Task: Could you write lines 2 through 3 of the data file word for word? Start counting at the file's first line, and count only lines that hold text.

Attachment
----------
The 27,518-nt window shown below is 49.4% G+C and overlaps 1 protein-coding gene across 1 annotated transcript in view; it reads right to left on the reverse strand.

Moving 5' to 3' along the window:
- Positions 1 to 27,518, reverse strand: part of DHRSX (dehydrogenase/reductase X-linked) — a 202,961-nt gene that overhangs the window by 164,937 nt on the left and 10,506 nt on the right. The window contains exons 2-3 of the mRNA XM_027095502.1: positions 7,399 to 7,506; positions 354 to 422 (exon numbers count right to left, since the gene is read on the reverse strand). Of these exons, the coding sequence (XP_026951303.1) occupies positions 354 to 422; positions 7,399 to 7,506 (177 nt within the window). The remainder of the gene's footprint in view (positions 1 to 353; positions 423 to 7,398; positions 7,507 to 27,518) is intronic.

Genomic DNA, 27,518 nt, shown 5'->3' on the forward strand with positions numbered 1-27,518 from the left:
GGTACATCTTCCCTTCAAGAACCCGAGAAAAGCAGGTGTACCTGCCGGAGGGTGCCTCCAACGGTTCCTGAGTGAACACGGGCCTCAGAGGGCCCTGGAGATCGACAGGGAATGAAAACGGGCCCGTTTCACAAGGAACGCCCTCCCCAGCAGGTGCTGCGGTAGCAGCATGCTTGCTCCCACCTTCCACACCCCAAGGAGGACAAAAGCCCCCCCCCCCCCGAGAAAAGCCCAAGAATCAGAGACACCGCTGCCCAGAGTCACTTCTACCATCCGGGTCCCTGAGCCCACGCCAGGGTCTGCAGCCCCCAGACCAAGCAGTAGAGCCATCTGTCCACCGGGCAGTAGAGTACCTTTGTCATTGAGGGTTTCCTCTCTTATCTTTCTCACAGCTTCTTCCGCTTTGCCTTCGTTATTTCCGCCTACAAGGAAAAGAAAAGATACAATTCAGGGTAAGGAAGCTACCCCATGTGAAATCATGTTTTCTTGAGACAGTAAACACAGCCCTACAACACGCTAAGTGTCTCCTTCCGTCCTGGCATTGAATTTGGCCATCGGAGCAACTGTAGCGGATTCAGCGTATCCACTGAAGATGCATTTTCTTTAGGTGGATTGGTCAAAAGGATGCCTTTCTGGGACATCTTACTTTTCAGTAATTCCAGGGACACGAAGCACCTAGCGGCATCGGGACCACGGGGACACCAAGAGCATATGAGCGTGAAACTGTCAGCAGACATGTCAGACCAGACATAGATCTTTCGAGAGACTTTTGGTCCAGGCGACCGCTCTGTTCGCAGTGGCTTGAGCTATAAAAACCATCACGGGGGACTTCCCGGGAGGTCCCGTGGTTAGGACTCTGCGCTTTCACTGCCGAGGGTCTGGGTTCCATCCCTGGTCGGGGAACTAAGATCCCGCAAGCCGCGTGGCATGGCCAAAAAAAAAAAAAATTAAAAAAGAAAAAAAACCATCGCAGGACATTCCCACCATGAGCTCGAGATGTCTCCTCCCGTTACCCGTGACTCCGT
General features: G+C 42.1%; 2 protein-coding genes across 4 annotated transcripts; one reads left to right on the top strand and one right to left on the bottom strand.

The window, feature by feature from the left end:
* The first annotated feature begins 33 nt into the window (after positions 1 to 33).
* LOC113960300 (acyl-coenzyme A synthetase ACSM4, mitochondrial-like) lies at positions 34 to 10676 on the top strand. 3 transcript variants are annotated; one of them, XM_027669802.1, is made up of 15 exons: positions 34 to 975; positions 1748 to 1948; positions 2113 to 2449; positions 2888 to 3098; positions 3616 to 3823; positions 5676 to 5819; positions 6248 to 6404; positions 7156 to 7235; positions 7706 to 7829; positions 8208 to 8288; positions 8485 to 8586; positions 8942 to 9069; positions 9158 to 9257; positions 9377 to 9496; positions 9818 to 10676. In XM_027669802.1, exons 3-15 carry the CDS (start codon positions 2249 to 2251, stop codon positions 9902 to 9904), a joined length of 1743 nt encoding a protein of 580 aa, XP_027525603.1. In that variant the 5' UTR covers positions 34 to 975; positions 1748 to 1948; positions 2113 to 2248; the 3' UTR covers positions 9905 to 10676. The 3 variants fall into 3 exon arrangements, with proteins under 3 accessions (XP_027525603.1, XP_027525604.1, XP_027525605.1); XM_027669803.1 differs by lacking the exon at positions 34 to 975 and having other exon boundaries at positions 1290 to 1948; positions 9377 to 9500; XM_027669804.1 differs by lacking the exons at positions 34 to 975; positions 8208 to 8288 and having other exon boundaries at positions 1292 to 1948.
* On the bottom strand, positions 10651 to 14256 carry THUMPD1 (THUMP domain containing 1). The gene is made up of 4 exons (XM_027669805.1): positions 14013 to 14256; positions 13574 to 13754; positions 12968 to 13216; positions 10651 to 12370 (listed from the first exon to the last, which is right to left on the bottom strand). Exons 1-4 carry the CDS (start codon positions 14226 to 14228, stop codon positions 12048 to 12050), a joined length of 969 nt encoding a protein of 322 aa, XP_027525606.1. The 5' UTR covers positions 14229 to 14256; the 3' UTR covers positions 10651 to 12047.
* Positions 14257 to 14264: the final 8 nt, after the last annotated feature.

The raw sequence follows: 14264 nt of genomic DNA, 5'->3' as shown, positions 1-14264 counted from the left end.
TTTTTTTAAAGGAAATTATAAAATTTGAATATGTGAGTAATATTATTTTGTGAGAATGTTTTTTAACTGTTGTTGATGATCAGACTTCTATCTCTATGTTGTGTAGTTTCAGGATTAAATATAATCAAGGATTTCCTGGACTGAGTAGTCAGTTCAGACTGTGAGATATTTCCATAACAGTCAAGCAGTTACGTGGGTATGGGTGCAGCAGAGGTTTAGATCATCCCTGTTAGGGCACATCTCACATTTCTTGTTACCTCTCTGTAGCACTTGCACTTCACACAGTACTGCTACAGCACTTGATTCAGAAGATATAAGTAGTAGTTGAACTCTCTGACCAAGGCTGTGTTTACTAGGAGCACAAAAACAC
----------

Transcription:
Moving 5' to 3' along the window:
- Positions 1 to 27,518, reverse strand: part of DHRSX (dehydrogenase/reductase X-linked) — a 202,961-nt gene that overhangs the window by 164,937 nt on the left and 10,506 nt on the right. The window contains exons 2-3 of the mRNA XM_027095502.1: positions 7,399 to 7,506; positions 354 to 422 (exon numbers count right to left, since the gene is read on the reverse strand). Of these exons, the coding sequence (XP_026951303.1) occupies positions 354 to 422; positions 7,399 to 7,506 (177 nt within the window). The remainder of the gene's footprint in view (positions 1 to 353; positions 423 to 7,398; positions 7,507 to 27,518) is intronic.